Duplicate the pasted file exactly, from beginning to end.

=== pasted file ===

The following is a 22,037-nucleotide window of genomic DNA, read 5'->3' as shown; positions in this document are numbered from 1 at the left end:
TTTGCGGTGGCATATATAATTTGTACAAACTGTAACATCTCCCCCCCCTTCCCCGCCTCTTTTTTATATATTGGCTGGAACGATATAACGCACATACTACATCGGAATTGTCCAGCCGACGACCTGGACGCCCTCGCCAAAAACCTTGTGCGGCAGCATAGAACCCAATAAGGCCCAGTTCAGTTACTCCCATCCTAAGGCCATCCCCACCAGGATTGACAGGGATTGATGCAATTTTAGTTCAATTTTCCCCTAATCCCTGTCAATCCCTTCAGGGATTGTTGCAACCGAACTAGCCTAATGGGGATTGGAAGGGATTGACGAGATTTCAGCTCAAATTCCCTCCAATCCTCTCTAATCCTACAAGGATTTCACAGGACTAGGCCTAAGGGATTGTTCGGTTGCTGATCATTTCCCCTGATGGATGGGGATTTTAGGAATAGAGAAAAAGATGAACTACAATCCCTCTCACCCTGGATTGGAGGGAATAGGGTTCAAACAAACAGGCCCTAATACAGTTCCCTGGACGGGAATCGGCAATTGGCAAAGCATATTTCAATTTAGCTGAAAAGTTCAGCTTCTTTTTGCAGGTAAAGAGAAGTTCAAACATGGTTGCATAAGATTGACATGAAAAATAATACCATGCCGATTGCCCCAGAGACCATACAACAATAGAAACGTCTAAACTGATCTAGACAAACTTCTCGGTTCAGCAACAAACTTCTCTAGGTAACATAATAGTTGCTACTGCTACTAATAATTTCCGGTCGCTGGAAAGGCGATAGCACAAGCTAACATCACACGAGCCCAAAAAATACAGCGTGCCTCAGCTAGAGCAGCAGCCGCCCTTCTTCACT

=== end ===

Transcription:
The following is a 22,037-nucleotide window of genomic DNA, read 5'->3' as shown; positions in this document are numbered from 1 at the left end:
TTTGCGGTGGCATATATAATTTGTACAAACTGTAACATCTCCCCCCCCTTCCCCGCCTCTTTTTTATATATTGGCTGGAACGATATAACGCACATACTACATCGGAATTGTCCAGCCGACGACCTGGACGCCCTCGCCAAAAACCTTGTGCGGCAGCATAGAACCCAATAAGGCCCAGTTCAGTTACTCCCATCCTAAGGCCATCCCCACCAGGATTGACAGGGATTGATGCAATTTTAGTTCAATTTTCCCCTAATCCCTGTCAATCCCTTCAGGGATTGTTGCAACCGAACTAGCCTAATGGGGATTGGAAGGGATTGACGAGATTTCAGCTCAAATTCCCTCCAATCCTCTCTAATCCTACAAGGATTTCACAGGACTAGGCCTAAGGGATTGTTCGGTTGCTGATCATTTCCCCTGATGGATGGGGATTTTAGGAATAGAGAAAAAGATGAACTACAATCCCTCTCACCCTGGATTGGAGGGAATAGGGTTCAAACAAACAGGCCCTAATACAGTTCCCTGGACGGGAATCGGCAATTGGCAAAGCATATTTCAATTTAGCTGAAAAGTTCAGCTTCTTTTTGCAGGTAAAGAGAAGTTCAAACATGGTTGCATAAGATTGACATGAAAAATAATACCATGCCGATTGCCCCAGAGACCATACAACAATAGAAACGTCTAAACTGATCTAGACAAACTTCTCGGTTCAGCAACAAACTTCTCTAGGTAACATAATAGTTGCTACTGCTACTAATAATTTCCGGTCGCTGGAAAGGCGATAGCACAAGCTAACATCACACGAGCCCAAAAAATACAGCGTGCCTCAGCTAGAGCAGCAGCCGCCCTTCTTCACT